TOPEKA — After a shortened session dashed hopes for medicinal cannabis legalization in 2020, proponents of the plant are taking a fresh approach for the upcoming legislative session.
Last year, two separate bills were filed pushing for medicinal use, but both died in committee, despite a push to consider cannabis legislation in June when lawmakers convened for a special session. One of the bills offered a more conservative cannabis policy, like that of Ohio.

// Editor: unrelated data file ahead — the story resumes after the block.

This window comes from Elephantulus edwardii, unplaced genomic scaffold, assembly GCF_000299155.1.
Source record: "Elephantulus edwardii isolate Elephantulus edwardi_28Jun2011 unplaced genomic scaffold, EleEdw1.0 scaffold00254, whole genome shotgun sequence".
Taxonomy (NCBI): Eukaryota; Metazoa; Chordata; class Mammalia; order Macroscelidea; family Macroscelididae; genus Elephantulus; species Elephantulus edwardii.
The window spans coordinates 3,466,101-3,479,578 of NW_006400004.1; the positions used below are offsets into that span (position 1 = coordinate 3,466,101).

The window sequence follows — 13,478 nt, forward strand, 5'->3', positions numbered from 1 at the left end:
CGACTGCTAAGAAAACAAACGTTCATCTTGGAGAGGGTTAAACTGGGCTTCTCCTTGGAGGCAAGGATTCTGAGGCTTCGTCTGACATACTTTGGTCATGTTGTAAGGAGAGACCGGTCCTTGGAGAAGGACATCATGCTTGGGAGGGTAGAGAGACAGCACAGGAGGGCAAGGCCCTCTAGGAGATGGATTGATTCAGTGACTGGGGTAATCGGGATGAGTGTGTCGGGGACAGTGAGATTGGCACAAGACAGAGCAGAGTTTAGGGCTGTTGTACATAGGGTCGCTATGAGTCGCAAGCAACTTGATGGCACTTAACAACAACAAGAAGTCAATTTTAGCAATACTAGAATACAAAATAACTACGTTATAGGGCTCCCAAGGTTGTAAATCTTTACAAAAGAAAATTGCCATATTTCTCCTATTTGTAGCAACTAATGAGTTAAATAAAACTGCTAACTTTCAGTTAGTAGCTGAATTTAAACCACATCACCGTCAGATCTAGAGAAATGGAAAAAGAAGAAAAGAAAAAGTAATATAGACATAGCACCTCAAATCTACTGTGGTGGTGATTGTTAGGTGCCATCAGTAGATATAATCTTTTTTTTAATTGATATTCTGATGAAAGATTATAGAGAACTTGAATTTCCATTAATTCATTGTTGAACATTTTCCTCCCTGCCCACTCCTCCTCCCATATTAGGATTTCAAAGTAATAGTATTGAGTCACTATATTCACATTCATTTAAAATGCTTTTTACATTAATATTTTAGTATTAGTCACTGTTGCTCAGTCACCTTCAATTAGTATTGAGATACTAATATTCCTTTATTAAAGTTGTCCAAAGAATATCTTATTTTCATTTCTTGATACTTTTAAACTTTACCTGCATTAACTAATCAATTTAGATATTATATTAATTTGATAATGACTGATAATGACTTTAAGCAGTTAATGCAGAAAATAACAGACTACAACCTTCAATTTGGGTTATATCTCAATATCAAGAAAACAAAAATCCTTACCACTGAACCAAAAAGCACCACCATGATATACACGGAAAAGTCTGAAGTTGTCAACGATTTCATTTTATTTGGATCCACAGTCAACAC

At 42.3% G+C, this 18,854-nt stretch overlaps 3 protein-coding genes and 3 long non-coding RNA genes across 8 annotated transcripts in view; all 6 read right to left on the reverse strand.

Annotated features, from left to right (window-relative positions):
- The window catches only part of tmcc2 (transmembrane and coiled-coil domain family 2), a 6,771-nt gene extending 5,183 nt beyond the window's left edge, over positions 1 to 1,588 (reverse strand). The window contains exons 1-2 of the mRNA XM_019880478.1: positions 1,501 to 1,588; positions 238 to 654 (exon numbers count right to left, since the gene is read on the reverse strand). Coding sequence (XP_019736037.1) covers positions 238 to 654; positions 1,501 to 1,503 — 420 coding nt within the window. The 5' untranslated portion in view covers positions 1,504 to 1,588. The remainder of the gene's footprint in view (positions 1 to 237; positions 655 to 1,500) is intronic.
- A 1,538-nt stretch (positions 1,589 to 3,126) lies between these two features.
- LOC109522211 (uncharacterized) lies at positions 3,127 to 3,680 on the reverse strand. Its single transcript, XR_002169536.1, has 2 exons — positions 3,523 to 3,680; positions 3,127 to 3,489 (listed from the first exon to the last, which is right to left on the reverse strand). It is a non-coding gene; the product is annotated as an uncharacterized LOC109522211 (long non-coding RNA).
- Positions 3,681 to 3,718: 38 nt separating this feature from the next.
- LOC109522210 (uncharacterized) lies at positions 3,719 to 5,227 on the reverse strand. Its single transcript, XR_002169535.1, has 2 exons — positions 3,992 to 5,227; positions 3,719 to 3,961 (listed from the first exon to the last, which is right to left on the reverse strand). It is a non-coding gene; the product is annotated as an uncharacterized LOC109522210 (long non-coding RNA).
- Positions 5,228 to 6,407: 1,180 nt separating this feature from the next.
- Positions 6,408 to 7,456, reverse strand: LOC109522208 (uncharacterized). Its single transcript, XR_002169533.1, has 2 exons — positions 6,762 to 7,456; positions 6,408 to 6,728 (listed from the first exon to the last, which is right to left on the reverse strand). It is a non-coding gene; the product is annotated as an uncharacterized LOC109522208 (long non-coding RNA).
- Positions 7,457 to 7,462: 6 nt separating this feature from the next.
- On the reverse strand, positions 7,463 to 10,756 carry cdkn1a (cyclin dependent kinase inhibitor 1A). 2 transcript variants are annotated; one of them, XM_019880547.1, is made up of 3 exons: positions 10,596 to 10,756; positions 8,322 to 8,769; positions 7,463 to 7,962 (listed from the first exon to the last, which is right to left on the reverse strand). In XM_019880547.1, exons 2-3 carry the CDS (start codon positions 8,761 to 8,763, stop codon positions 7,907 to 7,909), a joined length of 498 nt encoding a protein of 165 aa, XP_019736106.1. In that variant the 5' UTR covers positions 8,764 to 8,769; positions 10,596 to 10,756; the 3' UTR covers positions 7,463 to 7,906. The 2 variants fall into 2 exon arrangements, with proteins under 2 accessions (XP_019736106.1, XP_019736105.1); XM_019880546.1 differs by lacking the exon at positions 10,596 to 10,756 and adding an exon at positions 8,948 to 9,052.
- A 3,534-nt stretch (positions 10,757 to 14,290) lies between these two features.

This year, those pushing to pass the bill are working to create collaborative legislation that appeals to both sides of the aisle, said Daniel Shafton, a consultant for the Kansas Cannabis Business Association.
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